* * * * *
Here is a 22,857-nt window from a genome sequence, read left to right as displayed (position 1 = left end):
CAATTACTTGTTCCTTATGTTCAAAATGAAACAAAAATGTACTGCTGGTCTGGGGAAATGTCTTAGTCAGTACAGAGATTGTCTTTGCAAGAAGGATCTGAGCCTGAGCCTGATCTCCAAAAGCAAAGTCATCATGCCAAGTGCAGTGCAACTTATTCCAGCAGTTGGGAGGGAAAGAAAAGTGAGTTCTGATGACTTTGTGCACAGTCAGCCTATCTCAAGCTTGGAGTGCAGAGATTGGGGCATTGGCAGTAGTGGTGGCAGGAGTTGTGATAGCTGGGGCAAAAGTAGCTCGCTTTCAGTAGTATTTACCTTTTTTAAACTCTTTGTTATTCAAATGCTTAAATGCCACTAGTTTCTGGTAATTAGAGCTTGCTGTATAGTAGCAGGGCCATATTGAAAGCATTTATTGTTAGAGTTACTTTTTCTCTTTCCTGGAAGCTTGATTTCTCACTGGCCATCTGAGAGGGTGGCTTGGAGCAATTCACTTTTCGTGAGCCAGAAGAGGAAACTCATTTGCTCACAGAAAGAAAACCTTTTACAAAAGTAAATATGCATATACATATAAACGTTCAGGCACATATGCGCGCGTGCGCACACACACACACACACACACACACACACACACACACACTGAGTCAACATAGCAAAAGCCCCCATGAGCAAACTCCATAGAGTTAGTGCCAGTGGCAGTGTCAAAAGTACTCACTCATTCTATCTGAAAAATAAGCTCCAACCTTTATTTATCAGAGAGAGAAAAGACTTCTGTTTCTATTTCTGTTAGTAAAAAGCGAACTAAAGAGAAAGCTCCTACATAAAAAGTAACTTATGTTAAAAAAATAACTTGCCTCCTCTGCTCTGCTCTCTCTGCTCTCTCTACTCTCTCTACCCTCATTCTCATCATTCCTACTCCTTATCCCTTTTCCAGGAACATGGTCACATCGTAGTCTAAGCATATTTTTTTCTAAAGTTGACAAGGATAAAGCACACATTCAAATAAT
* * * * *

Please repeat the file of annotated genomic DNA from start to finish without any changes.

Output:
Here is a 22,857-nt window from a genome sequence, read left to right as displayed (position 1 = left end):
CAATTACTTGTTCCTTATGTTCAAAATGAAACAAAAATGTACTGCTGGTCTGGGGAAATGTCTTAGTCAGTACAGAGATTGTCTTTGCAAGAAGGATCTGAGCCTGAGCCTGATCTCCAAAAGCAAAGTCATCATGCCAAGTGCAGTGCAACTTATTCCAGCAGTTGGGAGGGAAAGAAAAGTGAGTTCTGATGACTTTGTGCACAGTCAGCCTATCTCAAGCTTGGAGTGCAGAGATTGGGGCATTGGCAGTAGTGGTGGCAGGAGTTGTGATAGCTGGGGCAAAAGTAGCTCGCTTTCAGTAGTATTTACCTTTTTTAAACTCTTTGTTATTCAAATGCTTAAATGCCACTAGTTTCTGGTAATTAGAGCTTGCTGTATAGTAGCAGGGCCATATTGAAAGCATTTATTGTTAGAGTTACTTTTTCTCTTTCCTGGAAGCTTGATTTCTCACTGGCCATCTGAGAGGGTGGCTTGGAGCAATTCACTTTTCGTGAGCCAGAAGAGGAAACTCATTTGCTCACAGAAAGAAAACCTTTTACAAAAGTAAATATGCATATACATATAAACGTTCAGGCACATATGCGCGCGTGCGCACACACACACACACACACACACACACACACACACACACTGAGTCAACATAGCAAAAGCCCCCATGAGCAAACTCCATAGAGTTAGTGCCAGTGGCAGTGTCAAAAGTACTCACTCATTCTATCTGAAAAATAAGCTCCAACCTTTATTTATCAGAGAGAGAAAAGACTTCTGTTTCTATTTCTGTTAGTAAAAAGCGAACTAAAGAGAAAGCTCCTACATAAAAAGTAACTTATGTTAAAAAAATAACTTGCCTCCTCTGCTCTGCTCTCTCTGCTCTCTCTACTCTCTCTACCCTCATTCTCATCATTCCTACTCCTTATCCCTTTTCCAGGAACATGGTCACATCGTAGTCTAAGCATATTTTTTTCTAAAGTTGACAAGGATAAAGCACACATTCAAATAAT